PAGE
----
Pachinko Ball Lifter
My wall mounted Mizuho pachinko machine looked great, but would frequently exhaust its ball supply during heavy play. Then I had to walk down the hall, open a closet, and transfer used balls back to the supply tray atop the game. Now a motorized pachinko ball lifter keeps that pachinko machine supplied with balls.
Installing the Pachinko Game
The pachinko game is built into my gameroom wall where it backs on an under-the-stairs closet. Working inside the closet, I removed drywall to expose the studs. As luck would have it, one stud blocked the area intended for the pachinko game. I cut that stud and framed an opening to hold the game, similar to the framing for a window.
Then I drilled the gameroom drywall from the back at the corners of the opening. Using the holes as guides, I carefully scored a rectangle into the gameroom side of the drywall and an X on the back side. One swift karate kick removed the rectangle cleanly. If only.
I lifted the pachinko machine frame into the opening. Window shims helped level and secure the frame flush to the gameroom side of the wall. I screwed the pachinko game frame into place to make the installation permanent. On the gameroom side, I hung the pachinko game on its hinges and added stained quarter round moldings to cover some rough edges.
The Ball Lifter
After a decade of sporadic searching, I found a pachinko ball lifter offered on eBay. The auction photos showed a gadget that looked like it could work with my pachinko game. I took a chance.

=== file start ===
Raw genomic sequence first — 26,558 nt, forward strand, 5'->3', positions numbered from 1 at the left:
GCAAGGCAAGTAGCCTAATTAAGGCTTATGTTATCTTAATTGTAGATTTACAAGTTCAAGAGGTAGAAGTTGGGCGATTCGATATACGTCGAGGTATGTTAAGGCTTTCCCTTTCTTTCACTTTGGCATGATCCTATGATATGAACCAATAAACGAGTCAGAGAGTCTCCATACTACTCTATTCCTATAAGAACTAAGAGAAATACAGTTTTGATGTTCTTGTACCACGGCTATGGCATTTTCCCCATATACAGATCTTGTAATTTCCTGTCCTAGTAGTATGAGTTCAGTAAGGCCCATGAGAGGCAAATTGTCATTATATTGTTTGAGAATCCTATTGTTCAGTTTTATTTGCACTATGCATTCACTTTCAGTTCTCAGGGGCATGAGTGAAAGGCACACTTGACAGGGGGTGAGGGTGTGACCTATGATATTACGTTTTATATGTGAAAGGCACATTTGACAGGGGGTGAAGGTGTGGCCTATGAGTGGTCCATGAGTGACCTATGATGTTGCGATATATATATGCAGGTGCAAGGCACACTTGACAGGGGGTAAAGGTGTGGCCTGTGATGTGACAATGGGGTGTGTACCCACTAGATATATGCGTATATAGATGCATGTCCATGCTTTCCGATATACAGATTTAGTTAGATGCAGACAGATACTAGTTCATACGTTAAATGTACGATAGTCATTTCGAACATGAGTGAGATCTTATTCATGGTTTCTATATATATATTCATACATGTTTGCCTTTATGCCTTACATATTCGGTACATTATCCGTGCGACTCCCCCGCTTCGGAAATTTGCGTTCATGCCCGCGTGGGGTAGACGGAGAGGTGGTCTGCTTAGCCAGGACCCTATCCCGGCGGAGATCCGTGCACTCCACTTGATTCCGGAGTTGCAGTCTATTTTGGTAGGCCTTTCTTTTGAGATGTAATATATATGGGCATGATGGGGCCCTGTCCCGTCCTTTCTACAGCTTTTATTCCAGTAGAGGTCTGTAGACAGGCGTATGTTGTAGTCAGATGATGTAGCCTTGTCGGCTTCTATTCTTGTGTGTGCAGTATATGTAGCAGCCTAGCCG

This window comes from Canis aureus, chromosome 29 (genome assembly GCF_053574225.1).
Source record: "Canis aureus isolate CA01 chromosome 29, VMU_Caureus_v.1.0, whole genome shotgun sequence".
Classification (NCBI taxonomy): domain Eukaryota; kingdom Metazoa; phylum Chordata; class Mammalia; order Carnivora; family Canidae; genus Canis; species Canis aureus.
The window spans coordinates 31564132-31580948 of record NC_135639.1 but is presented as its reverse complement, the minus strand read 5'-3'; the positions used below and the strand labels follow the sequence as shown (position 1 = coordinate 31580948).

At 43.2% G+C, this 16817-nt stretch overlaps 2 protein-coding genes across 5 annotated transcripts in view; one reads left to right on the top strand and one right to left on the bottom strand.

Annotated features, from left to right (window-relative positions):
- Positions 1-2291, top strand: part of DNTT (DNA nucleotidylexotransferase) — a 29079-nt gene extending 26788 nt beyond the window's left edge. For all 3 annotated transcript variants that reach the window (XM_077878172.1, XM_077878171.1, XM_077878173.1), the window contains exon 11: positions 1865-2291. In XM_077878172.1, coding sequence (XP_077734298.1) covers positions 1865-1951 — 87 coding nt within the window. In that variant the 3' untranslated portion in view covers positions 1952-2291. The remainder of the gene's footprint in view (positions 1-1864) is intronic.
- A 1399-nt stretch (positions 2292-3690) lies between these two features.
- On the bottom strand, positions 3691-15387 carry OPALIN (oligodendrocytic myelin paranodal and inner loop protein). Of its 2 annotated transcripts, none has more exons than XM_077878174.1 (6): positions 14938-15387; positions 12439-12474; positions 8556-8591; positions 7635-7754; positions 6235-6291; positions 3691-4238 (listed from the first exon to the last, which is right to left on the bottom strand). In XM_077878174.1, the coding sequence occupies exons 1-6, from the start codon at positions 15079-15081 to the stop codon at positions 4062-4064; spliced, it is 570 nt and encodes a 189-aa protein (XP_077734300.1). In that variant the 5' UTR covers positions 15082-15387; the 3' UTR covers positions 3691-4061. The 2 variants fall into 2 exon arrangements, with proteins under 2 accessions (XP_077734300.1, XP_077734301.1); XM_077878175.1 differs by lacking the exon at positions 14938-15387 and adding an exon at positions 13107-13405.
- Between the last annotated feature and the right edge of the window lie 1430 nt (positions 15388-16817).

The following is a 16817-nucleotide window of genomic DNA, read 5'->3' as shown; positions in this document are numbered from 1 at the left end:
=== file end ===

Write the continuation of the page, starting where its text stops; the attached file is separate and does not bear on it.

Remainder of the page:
The ball lifter is much sturdier than the plastic mechanism of my pachinko machine. The orange ball lifter unit is fabricated from heavy gauge sheet steel formed into four sides of a box. One long side of the box swings open for maintenance. The box is secured with very long nails supplied with the ball lifter unit.
As balls are played in the pachinko game, they drop down a plastic chute into the open top of ball the ball lifter unit. Inside, a sloped platform directs balls downward into a trough that leads to a star wheel. A strong motor turns the star wheel, which indexes and pushes balls up into a vertical, square, hollow steel channel. Halfway up the sloped platform, an overflow hole permits excess balls to drop into a secondary collection system. I installed an orange plastic Rubbermaid box to catch the overflow balls.
At the base of the vertical channel, a pawl latches behind each passing ball to retain the balls in the stack and to prevent the stack of balls from pushing back against the star wheel. Balls continue from the top of the channel to an attached flexible tube made from spring steel wire. This tube directs the balls into the supply tray at the top of the pachinko machine. I secured the tube with plastic cable ties screwed into the wood framing.
A wedge shaped, pressure activated normally closed switch is positioned in the pachinko machine supply tray. When the ball supply is low, the pressure is released and the switch closes, activating the ball lifter motor. The star wheel pushes balls up the vertical channel, through the flexible tube, and into the supply tray. As the supply tray fills, the weight of the balls applies pressure to the switch, which opens to deactivate the ball lifter motor and stop the flow of balls.
The ball lifter keeps my pachinko game running during busy times. Every week or so, I still must transfer the overflow balls from the Rubbermaid container back into the supply tray.